SCOTT SIMON, HOST:
And Parisians awoke to a somber city rocked by terror for the second time this year. Terrorist attacks at the satirical newspaper Charlie Hebdo and later at a Jewish grocery began the year, making for an awful kind of symmetry. Now turn to political scientist Nicole Bacharan in Paris. Thanks very much for being with us.
NICOLE BACHARAN: Hello.
SIMON: What's the mood among people you know in Paris right now?
BACHARAN: Well, people are very shaken, very shaken, very busy, you know, contacting everybody, checking on the social networks, calling, making sure everybody's, you know, answering and trying to find the people who haven't been answering. That's one thing - people are showing a lot of solidarity. You know, lots of people put out messages during the night to save I live in the neighborhood, my apartment is open, there is tea, it's warm, come in as many as you are. People are very shaken and I think slowly people are getting very angry - very angry.
SIMON: Angry at who? At what? Explain that for us please.
BACHARAN: Angry at the so-called Islamic State. I know that in the coming days there will be discussion about what are we doing in Syria, should we be doing what we're doing? Should we enter inside war or not? And, you know, if there is any kind of strategy and you've been discussing this earlier within ISIS, it's certainly to scare and to divide, to have, you know, some current of people saying, well, maybe we should not get involved at all. But I think that's going to be marginal. You know, people aren't that weak and when they're attacked they get angry. And I very much think that the general mood would be towards strengthening the action and strengthening the alliance of, you know, all the countries who are involved in fighting ISIS.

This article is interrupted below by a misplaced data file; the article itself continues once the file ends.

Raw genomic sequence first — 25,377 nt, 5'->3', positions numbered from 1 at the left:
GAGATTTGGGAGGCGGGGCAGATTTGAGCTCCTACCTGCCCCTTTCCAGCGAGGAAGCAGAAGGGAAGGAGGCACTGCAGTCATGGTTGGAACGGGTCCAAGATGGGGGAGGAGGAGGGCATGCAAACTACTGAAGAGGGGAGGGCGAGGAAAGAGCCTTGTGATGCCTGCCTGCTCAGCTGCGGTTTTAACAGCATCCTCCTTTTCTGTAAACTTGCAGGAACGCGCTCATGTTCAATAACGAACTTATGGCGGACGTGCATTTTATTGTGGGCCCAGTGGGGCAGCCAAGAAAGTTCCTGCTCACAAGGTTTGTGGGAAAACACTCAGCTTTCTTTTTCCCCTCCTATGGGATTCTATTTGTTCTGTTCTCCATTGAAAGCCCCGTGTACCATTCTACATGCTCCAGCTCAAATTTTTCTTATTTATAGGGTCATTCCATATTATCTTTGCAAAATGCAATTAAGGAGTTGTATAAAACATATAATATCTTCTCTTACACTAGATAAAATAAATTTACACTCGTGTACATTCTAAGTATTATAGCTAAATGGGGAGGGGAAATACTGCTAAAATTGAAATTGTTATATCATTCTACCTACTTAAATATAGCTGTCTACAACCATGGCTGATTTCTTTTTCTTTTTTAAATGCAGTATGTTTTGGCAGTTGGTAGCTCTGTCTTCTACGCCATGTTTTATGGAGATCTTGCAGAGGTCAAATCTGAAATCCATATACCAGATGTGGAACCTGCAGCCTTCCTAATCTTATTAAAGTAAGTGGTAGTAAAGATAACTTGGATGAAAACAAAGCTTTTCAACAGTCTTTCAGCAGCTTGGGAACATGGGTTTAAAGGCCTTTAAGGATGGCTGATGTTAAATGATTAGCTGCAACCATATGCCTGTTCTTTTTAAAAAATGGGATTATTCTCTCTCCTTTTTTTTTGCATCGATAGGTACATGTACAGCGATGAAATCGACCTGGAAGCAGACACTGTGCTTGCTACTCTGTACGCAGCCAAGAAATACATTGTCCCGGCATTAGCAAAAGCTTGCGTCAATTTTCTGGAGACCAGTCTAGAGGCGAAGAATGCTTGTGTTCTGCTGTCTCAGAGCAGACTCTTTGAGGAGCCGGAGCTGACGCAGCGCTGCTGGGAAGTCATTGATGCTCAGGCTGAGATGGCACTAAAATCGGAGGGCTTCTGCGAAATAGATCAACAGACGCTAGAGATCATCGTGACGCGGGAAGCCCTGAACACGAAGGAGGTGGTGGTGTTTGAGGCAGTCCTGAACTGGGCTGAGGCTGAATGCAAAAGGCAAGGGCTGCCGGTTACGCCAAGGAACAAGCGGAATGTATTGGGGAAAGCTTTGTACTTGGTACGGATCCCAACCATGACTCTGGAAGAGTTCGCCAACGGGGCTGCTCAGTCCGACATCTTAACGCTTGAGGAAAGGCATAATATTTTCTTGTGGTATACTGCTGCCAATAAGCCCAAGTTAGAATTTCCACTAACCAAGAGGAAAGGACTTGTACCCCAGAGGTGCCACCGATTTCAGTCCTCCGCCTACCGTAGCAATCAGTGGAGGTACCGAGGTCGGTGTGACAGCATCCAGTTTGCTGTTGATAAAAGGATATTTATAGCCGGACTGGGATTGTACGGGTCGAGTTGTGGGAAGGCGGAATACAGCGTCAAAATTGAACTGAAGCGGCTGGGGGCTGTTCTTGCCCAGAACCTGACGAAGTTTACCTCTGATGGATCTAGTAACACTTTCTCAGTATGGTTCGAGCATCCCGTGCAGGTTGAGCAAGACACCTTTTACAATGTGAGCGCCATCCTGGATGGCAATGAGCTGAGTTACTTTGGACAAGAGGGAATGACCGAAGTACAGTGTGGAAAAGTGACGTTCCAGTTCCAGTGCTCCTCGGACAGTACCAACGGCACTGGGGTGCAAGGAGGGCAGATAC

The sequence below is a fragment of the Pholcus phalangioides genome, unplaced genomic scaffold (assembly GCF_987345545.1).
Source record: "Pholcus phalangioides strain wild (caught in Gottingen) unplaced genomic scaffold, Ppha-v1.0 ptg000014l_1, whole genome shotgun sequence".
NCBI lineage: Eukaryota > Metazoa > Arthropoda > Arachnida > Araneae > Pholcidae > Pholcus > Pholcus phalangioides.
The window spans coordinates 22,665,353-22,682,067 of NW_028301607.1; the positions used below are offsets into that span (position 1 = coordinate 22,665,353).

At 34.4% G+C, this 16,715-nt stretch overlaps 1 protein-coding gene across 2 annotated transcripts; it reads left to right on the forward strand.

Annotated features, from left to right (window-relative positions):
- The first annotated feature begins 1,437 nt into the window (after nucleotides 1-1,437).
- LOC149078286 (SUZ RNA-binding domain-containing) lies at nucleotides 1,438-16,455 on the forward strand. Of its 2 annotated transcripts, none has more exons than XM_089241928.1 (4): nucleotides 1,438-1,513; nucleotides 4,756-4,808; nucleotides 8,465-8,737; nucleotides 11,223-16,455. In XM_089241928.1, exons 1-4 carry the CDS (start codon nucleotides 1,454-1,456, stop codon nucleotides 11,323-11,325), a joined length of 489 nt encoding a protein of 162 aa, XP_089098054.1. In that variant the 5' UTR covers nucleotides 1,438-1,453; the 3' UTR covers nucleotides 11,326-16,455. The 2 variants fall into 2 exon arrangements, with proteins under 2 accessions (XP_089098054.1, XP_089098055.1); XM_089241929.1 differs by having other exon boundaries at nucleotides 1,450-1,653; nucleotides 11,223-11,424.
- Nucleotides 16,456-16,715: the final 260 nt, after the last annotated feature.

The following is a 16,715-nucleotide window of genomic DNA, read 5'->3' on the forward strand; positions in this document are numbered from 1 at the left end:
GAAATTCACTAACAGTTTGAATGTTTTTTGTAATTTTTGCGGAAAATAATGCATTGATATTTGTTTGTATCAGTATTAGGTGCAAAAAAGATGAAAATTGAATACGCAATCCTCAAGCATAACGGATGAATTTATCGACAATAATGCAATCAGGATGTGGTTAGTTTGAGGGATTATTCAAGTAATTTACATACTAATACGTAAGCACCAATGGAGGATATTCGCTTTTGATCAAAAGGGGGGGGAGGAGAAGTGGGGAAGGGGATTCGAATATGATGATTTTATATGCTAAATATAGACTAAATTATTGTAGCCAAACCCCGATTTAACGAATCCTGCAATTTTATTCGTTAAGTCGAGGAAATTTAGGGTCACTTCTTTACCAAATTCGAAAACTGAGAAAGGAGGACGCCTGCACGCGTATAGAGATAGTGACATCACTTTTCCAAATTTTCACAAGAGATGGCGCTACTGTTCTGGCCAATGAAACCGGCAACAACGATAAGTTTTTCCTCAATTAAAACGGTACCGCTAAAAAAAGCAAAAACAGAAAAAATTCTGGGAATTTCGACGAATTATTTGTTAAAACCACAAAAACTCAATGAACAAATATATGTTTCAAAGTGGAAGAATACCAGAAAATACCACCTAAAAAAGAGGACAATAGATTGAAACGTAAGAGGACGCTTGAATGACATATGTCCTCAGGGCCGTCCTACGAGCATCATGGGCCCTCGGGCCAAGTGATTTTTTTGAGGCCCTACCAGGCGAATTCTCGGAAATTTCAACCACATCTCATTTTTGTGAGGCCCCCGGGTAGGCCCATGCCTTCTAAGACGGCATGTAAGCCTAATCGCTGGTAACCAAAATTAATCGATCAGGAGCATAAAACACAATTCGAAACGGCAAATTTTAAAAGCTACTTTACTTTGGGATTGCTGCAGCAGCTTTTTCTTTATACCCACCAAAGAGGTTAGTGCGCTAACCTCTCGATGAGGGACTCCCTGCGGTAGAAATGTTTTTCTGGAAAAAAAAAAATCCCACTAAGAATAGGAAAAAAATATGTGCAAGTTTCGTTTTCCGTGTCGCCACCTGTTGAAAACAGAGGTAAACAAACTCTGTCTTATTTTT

SIMON: Any concern, Ms. Bacharan, that some of that anger might be focused on immigrant communities, particularly Muslim immigrant communities in Paris and the rest of France.
BACHARAN: You know, I was discussing that with friends today. I mean, everybody is calling everybody obviously. And we were all coming to the conclusion that Paris is such a (unintelligible) place. People are all colors, and shade, and ethnicities and religions but we don't expect that in Paris. I mean, we're all targets, whatever our, you know, shade and complexion could be, so I really hope not. I don't see it happening. Of course, you know, we have a way of the extreme right and there is always a danger, but when you're in a city like Paris, it's a really a very, very cosmopolitan city. A friend of mine was telling me he was in the market, you know, on the street market this morning - I mean, all the - all the shopkeepers are from various Arab countries and they were all sharing the same anger and the same feeling of being targets. So I hope not.
SIMON: Well, Paris is their home, isn't it?
BACHARAN: Absolutely. I mean, absolutely and they're welcome here and they are as French as we are.
SIMON: Political scientist Nicole Bacharan speaking with us from Paris. Thanks so much for joining us.
BACHARAN: Thanks to you. Transcript provided by NPR, Copyright NPR.